Some people don't want to feed their dog raw. My dog eats processed raw (and sometimes kibble she her tummy grumbles late at night, at probably at the kennel but she hasn't been since changing). Processed raw works for us. Kibble works for some dogs. My ex had a rescued Great Dane that lived for 16 (yes, 16) years and ate commercial dog food - not even the expensive kibble. I got bitched at in the raw forum b/c Lucy didn't eat for 4 days when raw meet was her only option until I offered her Primal.
I understand that some people don't want to feed raw, and I respect that.

Where does anyone in this thread say to the OP or anywhere in the discussion of "Everyone needs to feed raw!" ?

I am glad that you feed what you think is best for your dog. That is awesome. But its not something that we agree on what is best. That is it. It is what it is. I am not going to try and convince you otherwise.

On a side note: 4 days isn't that long in the grand scheme of things. I don't know the whole, or don't remember, the extent of why your dog didn't eat (ie if you were just switching or what)...but that doesn't mean he/she is not capable of eating PMR. It just means she is headstrong and thick skinned. You getting "b*tched" at was probably you just hearing things that you didn't want to hear, but that doesn't mean they were necessarily incorrect.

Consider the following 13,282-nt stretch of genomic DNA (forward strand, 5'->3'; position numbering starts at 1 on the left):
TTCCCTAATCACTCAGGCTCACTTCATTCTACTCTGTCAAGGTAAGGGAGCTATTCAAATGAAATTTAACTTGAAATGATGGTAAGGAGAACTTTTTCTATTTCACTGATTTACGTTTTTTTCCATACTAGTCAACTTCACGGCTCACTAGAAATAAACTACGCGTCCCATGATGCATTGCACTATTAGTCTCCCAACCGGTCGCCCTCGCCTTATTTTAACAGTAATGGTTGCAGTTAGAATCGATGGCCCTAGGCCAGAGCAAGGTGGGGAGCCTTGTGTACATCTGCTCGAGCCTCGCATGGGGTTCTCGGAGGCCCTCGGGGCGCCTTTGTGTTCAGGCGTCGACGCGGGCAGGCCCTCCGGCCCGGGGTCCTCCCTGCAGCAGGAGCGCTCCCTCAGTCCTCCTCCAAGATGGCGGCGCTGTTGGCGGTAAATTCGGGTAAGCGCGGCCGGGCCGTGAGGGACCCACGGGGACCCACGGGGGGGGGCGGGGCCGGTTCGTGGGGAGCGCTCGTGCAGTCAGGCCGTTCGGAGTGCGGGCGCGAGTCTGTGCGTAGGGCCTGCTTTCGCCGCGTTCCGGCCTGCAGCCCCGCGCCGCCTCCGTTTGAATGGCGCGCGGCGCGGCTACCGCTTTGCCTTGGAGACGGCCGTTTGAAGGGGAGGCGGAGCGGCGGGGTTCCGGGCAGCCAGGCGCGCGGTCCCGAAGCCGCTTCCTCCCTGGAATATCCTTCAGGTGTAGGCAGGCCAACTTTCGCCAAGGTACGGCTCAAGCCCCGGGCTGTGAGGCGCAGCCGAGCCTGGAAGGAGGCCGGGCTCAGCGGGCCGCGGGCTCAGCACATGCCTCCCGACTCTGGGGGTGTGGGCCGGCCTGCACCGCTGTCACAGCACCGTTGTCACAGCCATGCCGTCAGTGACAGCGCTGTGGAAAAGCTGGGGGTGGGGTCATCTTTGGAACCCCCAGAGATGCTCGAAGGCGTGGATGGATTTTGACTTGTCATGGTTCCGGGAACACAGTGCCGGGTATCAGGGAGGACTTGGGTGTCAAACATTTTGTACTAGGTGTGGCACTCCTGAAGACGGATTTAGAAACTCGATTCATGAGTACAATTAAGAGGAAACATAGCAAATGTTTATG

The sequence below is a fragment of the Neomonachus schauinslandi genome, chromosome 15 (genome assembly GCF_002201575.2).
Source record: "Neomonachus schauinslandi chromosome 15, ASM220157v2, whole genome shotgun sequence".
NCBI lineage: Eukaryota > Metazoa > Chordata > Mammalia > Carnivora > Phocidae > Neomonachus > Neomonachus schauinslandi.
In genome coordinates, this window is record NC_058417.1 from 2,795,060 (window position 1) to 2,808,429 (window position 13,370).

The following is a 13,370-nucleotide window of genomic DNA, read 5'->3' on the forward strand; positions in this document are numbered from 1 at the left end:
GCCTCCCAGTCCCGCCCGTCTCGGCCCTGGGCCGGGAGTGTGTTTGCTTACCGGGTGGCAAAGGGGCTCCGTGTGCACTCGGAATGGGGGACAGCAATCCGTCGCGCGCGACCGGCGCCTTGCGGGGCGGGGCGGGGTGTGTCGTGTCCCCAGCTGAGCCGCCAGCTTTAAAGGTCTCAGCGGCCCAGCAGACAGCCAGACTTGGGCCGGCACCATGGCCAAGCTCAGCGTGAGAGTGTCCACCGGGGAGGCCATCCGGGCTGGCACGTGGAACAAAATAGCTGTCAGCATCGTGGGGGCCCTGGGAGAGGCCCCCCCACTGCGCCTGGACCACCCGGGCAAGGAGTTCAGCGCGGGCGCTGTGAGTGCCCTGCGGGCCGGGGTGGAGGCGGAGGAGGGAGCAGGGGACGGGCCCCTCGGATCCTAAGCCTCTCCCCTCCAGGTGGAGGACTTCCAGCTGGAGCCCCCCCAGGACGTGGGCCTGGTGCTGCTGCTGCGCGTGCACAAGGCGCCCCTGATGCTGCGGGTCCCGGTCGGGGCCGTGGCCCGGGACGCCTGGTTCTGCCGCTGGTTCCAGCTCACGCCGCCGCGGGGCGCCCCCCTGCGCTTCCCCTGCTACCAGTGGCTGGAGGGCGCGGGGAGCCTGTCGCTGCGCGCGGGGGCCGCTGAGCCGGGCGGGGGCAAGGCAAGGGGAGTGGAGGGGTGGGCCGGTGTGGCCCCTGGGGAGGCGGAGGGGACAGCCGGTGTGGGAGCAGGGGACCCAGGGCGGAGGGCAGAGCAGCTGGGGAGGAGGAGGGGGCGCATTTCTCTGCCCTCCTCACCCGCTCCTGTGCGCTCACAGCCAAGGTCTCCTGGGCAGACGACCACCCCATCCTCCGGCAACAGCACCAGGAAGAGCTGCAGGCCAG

Just because a GD lived to be 16 on crap kibble doesn't mean its something that should be recommended for all dogs. Just FYI, there are dogs that live into their 20's on Kibbles n' Bits. Does that make it the best diet out there or appropriate? Nope. Did it work for that one dog? Apparently, but who's to say if that dog lived to the fullest extent for that 20 some odd year life span.

Primal has been great for my dog - she hated the raw bones and meat. But she jumps for her primal. And my main reason for switching was her creatnine level in her blood. All the raw people said "it probably won't lower her creatnine level, but it is better for her". Got my results of her latest test, and her creatnine is now well within healthy range (below 1.8) from 2.1 (unhealthy, esp for a 2 year old). And that's 'commercial' raw food. I'm very, very pleased.